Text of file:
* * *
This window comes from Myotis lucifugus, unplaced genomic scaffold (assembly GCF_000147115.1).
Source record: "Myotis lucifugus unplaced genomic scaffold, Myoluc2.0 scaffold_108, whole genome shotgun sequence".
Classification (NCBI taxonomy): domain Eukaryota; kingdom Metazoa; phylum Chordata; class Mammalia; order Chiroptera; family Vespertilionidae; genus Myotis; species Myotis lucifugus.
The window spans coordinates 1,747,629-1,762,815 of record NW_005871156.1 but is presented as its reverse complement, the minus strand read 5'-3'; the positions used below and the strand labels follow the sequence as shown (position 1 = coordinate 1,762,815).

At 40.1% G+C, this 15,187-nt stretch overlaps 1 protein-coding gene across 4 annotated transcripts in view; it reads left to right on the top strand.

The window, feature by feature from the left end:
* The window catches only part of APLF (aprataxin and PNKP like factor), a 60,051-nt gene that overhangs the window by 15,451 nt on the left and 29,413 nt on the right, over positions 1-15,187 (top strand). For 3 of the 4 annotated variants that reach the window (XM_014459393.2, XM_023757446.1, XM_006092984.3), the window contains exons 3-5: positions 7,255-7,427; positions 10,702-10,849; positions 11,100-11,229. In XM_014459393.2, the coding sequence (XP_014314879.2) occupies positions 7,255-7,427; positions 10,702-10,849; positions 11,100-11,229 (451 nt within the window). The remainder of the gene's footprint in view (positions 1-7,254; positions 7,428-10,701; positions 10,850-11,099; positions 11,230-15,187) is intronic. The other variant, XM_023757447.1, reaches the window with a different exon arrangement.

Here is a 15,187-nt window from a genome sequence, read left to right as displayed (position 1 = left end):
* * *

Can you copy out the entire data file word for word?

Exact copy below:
This window comes from Myotis lucifugus, unplaced genomic scaffold (assembly GCF_000147115.1).
Source record: "Myotis lucifugus unplaced genomic scaffold, Myoluc2.0 scaffold_108, whole genome shotgun sequence".
Classification (NCBI taxonomy): domain Eukaryota; kingdom Metazoa; phylum Chordata; class Mammalia; order Chiroptera; family Vespertilionidae; genus Myotis; species Myotis lucifugus.
The window spans coordinates 1,747,629-1,762,815 of record NW_005871156.1 but is presented as its reverse complement, the minus strand read 5'-3'; the positions used below and the strand labels follow the sequence as shown (position 1 = coordinate 1,762,815).

At 40.1% G+C, this 15,187-nt stretch overlaps 1 protein-coding gene across 4 annotated transcripts in view; it reads left to right on the top strand.

The window, feature by feature from the left end:
* The window catches only part of APLF (aprataxin and PNKP like factor), a 60,051-nt gene that overhangs the window by 15,451 nt on the left and 29,413 nt on the right, over positions 1-15,187 (top strand). For 3 of the 4 annotated variants that reach the window (XM_014459393.2, XM_023757446.1, XM_006092984.3), the window contains exons 3-5: positions 7,255-7,427; positions 10,702-10,849; positions 11,100-11,229. In XM_014459393.2, the coding sequence (XP_014314879.2) occupies positions 7,255-7,427; positions 10,702-10,849; positions 11,100-11,229 (451 nt within the window). The remainder of the gene's footprint in view (positions 1-7,254; positions 7,428-10,701; positions 10,850-11,099; positions 11,230-15,187) is intronic. The other variant, XM_023757447.1, reaches the window with a different exon arrangement.

Here is a 15,187-nt window from a genome sequence, read left to right as displayed (position 1 = left end):